September 14, 2016

pan_6517Last August, PANA members that attended the General Membership Meeting got to hear from the speaker from Interbrand, Omnicom’s brand consultancy division.  At the event, Jonathan Bernstein, Interbrand General Manager re-oriented the audience on branding.  Make that, re-branding in a digital world.

While digital is the current currency of business, at the root of it all the tenets of branding remain the same. Says Bernstein, “Strong brands influence choice, and create loyal customers.  Strong brands can command a premium, drive business growth, and deliver financial results.  These brands outperform their peers—and in an economic decline strong brands decline slower.”

Bernstein knows his stuff.   An 18-year veteran of marketing and branding, Bernstein’s work in branding is across Europe, North America and Asia, so his know-how is not isolated.  And, in the digital equation, a global perspective is a necessary factor.  With Interbrand, he’s with the creative and strategy teams, bringing his knowledge of cross-cultures into a holistic point-of-view.  This is the backbone of building and sustaining cross-cultural brands.

“A brand is a living entity.  It is not an ad, not an advertising campaign, not a spokesperson, not a logo, not a name,” he stresses.

What Bernstein is emphasizing is a common acceptance—erroneous perhaps.   A brand is defined as noun by: a type of product manufactured by a particular company under a particular name.  As a verb, it is to mark, or assign a brand name to.

In creative communications, it is no different. It is necessary for branding to be aligned to its brand promise.   And in the age of digital, some rules stay the same—but some have to undergo a bit of rethinking.

Historically, the first age is that of Identity.  Branding was the identifier of business.  The goals for brands were to be different and easily identified.  At its early stage, people started to realize it was more than the mark.   Smart use of branding became a way of identification by differentiation.

At this early stage, however, communications between brands and customer was one-way and static.  Brands started to use mascots to stress identity, as well.  Radio and TV were the standard media, and at the time remained the basis of the measurement of awareness

Says Bernstein of this age of identity, “There was little on what the brand was and how to influence business.  People didn’t necessarily know how brands worked.”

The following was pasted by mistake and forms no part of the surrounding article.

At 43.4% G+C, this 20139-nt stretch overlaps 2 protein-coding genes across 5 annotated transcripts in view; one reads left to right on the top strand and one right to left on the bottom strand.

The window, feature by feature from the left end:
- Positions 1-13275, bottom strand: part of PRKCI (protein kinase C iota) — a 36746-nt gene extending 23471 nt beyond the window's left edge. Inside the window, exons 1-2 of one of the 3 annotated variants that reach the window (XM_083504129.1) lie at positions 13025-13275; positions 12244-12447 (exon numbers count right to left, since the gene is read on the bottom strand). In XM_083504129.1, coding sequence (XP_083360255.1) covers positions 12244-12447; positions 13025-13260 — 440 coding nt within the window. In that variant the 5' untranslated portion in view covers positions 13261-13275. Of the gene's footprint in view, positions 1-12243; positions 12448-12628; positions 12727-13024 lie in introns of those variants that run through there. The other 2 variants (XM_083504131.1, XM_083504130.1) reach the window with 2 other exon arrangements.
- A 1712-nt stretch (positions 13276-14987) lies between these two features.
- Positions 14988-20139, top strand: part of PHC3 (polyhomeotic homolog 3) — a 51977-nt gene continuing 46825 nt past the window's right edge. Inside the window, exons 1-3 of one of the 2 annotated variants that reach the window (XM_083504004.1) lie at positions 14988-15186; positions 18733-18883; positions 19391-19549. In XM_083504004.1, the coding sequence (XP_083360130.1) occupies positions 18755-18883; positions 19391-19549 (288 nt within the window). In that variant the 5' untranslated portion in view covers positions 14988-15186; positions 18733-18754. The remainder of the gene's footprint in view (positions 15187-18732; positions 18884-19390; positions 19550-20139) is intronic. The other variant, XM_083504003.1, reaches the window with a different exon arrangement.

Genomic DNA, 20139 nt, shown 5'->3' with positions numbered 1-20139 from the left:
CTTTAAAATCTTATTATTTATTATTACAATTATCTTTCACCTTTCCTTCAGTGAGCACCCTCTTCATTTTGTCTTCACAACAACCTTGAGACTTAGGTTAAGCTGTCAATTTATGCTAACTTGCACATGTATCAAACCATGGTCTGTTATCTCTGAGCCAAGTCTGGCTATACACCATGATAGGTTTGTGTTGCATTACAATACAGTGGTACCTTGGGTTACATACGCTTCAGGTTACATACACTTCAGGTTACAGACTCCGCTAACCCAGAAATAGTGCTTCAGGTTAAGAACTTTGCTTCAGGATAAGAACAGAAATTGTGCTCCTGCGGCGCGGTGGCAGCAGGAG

Next is the age of value, that of putting a financial number on the brand as a business asset.  Brands started to significantly become a business and financial asset.  Branding moved from a cost entry, to an investment when it began to grow the business.

“This is where brands were built, and not just the communications.  This is the start of the entry of cultural elements.  Brands began to create a better understanding of the customer to create reactive, two-way dialogue.  Research started becoming a greater role.  Understanding the creation of value through the lens of the brand,” explains Bernstein.

Where the age of value started reactive communications, the age of experience went beyond to create moments, memorable times that left an impression.  For brand owners, it was now necessary to think of brand experience as collection of many moments linking to the brand.

“As custodians of the brand, we need to understand what impression brands are leaving on customers.   From many memories, to just 1 signature moment that signifies the totality of the brand experience.”

Bernstein continues sharing how global brands have redirected digital thinking into the brand experience.  One such example is Moleskine’s Café where the customer is at the center of the ecosystem showing signifying the purpose-centricity of the high-end brand.    Another is GE’s ecomagination, employing the re-engineering of its total company identity and R&D to transform its corporate business strategy.

“If you talk to millennials, having a sense of purpose, or corporate citizenship, is extremely important, it is their driver of choice.  People don’t buy what you do, they buy why you do it,” quotes Bernstein from a Ted Talks video.

Markets are on accelerated shifts.  What took 20 years to build, can now just take 2 years, prodding companies to collaborate. “From ladders to lattices, companies have to fundamentally rewire themselves, making themselves flatter for better relationships.  Consumers want brands to anticipate and deliver our needs of having living, contextual experiences. Brand experience is about people.  The way to translate insights from the numbers is to humanize the data.”

Then there’s the age of you, where people become their own brands, or when people begin to think of themselves as their own brands.   This is personalization to the extreme, requiring caution, perhaps?  Quotes Bernstein, “Always be in Beta.  That’s a Silicon Valley mindset.  As brand owners, our responsibility is to make our brands more personal.  The brand is business brought to life.”

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